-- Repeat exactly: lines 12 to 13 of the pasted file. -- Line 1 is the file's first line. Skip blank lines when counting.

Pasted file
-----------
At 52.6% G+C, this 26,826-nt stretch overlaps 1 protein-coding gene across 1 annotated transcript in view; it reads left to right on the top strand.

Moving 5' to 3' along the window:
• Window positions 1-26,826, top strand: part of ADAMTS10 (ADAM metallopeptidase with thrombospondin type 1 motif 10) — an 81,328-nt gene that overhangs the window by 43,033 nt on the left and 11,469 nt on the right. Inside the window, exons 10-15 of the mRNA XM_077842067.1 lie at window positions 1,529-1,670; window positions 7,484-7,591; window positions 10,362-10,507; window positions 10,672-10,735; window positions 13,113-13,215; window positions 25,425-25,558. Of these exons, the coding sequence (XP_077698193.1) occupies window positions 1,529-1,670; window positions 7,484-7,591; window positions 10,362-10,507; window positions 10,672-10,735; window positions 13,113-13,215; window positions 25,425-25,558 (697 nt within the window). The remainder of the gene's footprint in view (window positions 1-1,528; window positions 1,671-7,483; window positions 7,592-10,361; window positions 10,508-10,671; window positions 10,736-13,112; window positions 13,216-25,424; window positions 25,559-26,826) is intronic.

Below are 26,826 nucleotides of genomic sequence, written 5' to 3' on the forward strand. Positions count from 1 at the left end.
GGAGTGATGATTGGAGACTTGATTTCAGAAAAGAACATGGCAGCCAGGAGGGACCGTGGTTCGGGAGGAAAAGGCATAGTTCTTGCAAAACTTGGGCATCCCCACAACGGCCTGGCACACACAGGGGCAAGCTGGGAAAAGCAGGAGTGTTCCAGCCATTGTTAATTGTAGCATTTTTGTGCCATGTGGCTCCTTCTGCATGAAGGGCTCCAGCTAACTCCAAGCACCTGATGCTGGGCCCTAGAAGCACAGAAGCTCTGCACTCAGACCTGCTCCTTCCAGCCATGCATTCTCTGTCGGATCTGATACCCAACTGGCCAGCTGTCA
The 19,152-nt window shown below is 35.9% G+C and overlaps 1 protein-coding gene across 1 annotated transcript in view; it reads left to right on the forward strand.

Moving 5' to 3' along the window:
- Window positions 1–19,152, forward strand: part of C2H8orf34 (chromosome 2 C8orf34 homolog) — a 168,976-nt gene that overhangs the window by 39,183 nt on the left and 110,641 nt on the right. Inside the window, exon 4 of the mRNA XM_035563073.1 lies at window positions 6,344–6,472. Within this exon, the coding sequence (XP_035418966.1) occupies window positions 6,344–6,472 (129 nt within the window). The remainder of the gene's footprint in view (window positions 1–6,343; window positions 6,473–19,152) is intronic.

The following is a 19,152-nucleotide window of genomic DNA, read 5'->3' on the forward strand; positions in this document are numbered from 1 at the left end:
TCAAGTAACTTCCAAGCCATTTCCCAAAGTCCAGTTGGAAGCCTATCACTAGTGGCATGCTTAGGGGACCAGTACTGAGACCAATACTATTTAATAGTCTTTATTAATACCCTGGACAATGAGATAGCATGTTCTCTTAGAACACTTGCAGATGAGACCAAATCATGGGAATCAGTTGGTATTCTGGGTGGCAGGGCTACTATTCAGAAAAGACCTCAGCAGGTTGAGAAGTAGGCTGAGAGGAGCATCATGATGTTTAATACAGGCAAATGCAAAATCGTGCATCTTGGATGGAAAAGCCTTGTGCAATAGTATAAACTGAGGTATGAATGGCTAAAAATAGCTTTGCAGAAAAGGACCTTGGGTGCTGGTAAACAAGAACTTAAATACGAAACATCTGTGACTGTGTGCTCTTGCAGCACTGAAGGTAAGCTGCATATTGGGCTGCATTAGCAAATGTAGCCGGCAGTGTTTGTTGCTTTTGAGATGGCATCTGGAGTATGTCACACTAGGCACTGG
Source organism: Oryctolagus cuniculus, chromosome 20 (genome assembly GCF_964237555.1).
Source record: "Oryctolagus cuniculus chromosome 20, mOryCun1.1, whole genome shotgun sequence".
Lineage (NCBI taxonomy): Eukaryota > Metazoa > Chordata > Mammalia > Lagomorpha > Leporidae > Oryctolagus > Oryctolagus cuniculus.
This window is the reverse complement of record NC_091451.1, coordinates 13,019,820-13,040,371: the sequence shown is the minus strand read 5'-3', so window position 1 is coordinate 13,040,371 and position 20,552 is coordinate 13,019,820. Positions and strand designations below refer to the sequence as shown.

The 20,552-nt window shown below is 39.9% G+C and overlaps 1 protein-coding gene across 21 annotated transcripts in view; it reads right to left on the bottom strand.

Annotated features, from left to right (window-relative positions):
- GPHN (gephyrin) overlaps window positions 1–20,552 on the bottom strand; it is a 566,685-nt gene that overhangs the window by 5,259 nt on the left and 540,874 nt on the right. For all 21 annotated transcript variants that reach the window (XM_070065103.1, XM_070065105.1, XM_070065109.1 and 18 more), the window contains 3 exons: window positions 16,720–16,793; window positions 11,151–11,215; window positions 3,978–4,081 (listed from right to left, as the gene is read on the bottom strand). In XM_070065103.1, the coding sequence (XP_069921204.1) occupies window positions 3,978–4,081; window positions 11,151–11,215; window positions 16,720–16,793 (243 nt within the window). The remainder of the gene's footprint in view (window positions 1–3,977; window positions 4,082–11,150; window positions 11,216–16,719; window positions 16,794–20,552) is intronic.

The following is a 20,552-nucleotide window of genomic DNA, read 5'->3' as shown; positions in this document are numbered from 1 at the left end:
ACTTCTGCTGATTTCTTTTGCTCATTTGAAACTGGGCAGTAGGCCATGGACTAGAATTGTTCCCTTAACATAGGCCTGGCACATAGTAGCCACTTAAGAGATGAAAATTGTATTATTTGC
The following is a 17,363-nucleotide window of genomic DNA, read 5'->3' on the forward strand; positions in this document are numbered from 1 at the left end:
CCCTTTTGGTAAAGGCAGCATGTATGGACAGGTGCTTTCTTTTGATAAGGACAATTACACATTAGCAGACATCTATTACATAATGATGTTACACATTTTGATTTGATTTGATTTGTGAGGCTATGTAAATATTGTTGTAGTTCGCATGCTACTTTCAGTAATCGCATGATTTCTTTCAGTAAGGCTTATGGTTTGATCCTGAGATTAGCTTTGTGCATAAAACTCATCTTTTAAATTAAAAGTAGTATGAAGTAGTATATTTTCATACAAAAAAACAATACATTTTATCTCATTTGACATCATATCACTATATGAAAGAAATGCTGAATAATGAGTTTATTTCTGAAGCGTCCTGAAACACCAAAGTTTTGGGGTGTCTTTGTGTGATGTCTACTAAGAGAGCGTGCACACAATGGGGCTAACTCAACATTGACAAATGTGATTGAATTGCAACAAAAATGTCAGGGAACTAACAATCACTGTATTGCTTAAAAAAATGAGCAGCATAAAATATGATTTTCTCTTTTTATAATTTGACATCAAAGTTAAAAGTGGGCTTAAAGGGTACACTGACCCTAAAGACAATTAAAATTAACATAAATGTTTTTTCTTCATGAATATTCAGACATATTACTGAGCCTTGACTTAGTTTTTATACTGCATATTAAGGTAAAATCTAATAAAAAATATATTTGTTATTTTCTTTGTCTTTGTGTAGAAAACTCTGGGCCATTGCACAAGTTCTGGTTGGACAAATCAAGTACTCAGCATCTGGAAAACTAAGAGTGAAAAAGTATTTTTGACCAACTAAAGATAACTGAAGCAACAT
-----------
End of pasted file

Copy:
Source record: "Oryctolagus cuniculus chromosome 20, mOryCun1.1, whole genome shotgun sequence".
Lineage (NCBI taxonomy): Eukaryota > Metazoa > Chordata > Mammalia > Lagomorpha > Leporidae > Oryctolagus > Oryctolagus cuniculus.